The leaves were falling from the trees, and so was the hair from my head.
This was to be my autumn, my season of change. I had started to come undone and this was the final crescendo.
Time to leave behind the old. To shed previous personas. To replenish and renew.
My hair had been falling out for months, but it was easier to be enveloped in fierce denial.
Waylaid wefts regularly started snaking down the plug-hole, swiftly followed by my salty tears.
Brushing became an impossible task as the remaining hair morphed into a matted mess from top to bottom. Detangling became de rigueur.
Spending 24/7 in the company of someone else for a week was the only way for things to come to a head, if you’ll pardon the pun.
Helped me to face the facts I’d been hiding from for so long, by handing me handfuls of my own hair.
My hair was falling out, and fast.
First I felt an overwhelming sense of sadness and fear. Exactly who are you when your crowning glory gets abdicated?
Stoic resolve soon followed, to try and heal myself for good. No more half-hearted attempts here.
Seems my body had taken to attacking itself again. Still waters run deep, right? Surviving stress. Dealing with death. Overworking. Being strong for others until you yourself break.
Though you try to keep it all in, it spills over in the end. Your scarred insides try to make their escape by any means.
See, these are the things Instagram doesn’t depict, although they’ll be etched into my existence forever.
My toes ejected their nails, blood crept from unexpected crevices, my bones ached inside my skin. Now my hair follicles were forsaking me.
My body was cutting off all supplies, shutting down. No more. Putting all its energy into keeping those vital organs intact. They are pretty vital, after all.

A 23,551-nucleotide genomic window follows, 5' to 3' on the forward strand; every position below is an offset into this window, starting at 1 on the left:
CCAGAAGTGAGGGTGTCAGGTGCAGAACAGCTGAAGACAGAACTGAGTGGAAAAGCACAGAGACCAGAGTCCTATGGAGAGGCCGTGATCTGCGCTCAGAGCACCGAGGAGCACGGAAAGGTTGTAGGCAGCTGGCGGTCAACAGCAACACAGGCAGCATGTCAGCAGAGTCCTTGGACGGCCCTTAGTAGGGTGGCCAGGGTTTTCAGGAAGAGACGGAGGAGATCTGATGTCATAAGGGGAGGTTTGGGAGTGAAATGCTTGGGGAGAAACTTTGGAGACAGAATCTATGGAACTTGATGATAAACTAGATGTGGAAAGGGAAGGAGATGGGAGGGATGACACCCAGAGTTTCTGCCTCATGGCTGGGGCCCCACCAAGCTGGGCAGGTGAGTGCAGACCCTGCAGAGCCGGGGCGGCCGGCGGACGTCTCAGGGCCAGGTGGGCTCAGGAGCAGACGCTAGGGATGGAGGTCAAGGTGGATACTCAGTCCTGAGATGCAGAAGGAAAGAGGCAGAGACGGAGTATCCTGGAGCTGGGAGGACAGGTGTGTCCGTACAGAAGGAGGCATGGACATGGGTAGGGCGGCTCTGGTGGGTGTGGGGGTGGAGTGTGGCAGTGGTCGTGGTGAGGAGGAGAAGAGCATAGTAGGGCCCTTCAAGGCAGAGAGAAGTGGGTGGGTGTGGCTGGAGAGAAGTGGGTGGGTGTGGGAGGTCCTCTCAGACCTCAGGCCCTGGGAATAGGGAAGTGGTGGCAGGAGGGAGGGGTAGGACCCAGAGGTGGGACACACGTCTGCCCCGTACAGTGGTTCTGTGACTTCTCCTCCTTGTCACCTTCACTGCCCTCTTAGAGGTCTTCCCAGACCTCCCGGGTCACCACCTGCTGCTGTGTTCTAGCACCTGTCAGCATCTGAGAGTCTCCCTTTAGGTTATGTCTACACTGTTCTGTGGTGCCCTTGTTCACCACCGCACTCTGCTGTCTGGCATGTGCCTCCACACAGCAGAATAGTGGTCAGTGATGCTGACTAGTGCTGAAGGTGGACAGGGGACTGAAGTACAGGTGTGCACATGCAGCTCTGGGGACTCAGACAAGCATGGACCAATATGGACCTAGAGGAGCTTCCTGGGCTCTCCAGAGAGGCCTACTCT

I became a master of disguising my ever-thinning tresses. Facing up to the facts by wearing my hair off my face. Attending weddings with a poorly disguised up-do and a distracting fascinator, while two feeble strands of hair limply hung where luscious locks once were.
Hacked off two inches at the hairdressers during a mortifying experience where a team of two tugged toughly through my hair, trying to make sense of my matted mess of a mane.
A trip to the doctor for samples of my scalp to be scraped, pills popped and topical medications meticulously painted on.
Slathering coconut oil onto my scalp and walking round looking like an oil rig. Rinsing with cider vinegar, smelling like a brewery.
Breathing in, breathing out. Taking one day at a time.
Fast forward three months and now the shedding mostly seems to have stopped. Hair loss halted, though the damage is done.
The remaining mane masks the gaps left by their comrades lost in arms. Lost in baths. Lost in brushes, and in sinks. On the carpet and floor. On jumpers and coats.
To be filed with all the life lessons I’m learning lately:
Patience is a virtue.
This too shall pass.
Nothing is permanent.
I’m understanding and embracing the cyclical rhythm of life. Things come, things go. My hair will eventually grow back. Maybe it’s time for a change. Time for a restyle, to stop hiding behind my hair.
Baby hairs have birthed now and I’ve never had more gratitude for those wispy face-framing wefts I once detested.
Little spikes of new hair are starting to fill the gaps.
Slowly, I’m learning to detach my self-worth from external indicators. I’m defined by more than my job title and my outfits. My mane isn’t my main attraction.
This is an important lesson to learn; to love yourself from inside out. To live in the moment. After all, you could be hair today, gone tomorrow.